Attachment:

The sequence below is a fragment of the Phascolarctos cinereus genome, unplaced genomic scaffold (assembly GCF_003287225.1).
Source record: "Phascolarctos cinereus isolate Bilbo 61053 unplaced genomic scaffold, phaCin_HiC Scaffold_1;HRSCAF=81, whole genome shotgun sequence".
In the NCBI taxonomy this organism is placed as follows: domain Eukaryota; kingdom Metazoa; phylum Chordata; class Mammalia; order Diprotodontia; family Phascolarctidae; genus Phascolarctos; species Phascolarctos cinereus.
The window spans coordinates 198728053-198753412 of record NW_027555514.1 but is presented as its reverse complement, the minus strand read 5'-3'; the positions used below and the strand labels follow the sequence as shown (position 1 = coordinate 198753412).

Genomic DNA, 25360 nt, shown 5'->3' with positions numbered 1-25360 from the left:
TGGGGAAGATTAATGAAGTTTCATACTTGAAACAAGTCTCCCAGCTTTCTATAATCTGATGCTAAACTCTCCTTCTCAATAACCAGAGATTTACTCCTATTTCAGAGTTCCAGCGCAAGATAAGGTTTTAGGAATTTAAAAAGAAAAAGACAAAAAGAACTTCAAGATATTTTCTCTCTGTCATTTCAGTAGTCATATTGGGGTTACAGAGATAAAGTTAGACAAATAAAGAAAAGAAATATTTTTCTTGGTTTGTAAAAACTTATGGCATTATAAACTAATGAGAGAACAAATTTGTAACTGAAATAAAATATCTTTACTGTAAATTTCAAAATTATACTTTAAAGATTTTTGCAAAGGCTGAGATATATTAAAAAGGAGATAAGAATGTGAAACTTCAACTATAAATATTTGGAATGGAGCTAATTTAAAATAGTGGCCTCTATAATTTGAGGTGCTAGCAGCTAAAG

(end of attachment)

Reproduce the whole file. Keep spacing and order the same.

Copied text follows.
The sequence below is a fragment of the Phascolarctos cinereus genome, unplaced genomic scaffold (assembly GCF_003287225.1).
Source record: "Phascolarctos cinereus isolate Bilbo 61053 unplaced genomic scaffold, phaCin_HiC Scaffold_1;HRSCAF=81, whole genome shotgun sequence".
In the NCBI taxonomy this organism is placed as follows: domain Eukaryota; kingdom Metazoa; phylum Chordata; class Mammalia; order Diprotodontia; family Phascolarctidae; genus Phascolarctos; species Phascolarctos cinereus.
The window spans coordinates 198728053-198753412 of record NW_027555514.1 but is presented as its reverse complement, the minus strand read 5'-3'; the positions used below and the strand labels follow the sequence as shown (position 1 = coordinate 198753412).

Genomic DNA, 25360 nt, shown 5'->3' with positions numbered 1-25360 from the left:
TGGGGAAGATTAATGAAGTTTCATACTTGAAACAAGTCTCCCAGCTTTCTATAATCTGATGCTAAACTCTCCTTCTCAATAACCAGAGATTTACTCCTATTTCAGAGTTCCAGCGCAAGATAAGGTTTTAGGAATTTAAAAAGAAAAAGACAAAAAGAACTTCAAGATATTTTCTCTCTGTCATTTCAGTAGTCATATTGGGGTTACAGAGATAAAGTTAGACAAATAAAGAAAAGAAATATTTTTCTTGGTTTGTAAAAACTTATGGCATTATAAACTAATGAGAGAACAAATTTGTAACTGAAATAAAATATCTTTACTGTAAATTTCAAAATTATACTTTAAAGATTTTTGCAAAGGCTGAGATATATTAAAAAGGAGATAAGAATGTGAAACTTCAACTATAAATATTTGGAATGGAGCTAATTTAAAATAGTGGCCTCTATAATTTGAGGTGCTAGCAGCTAAAG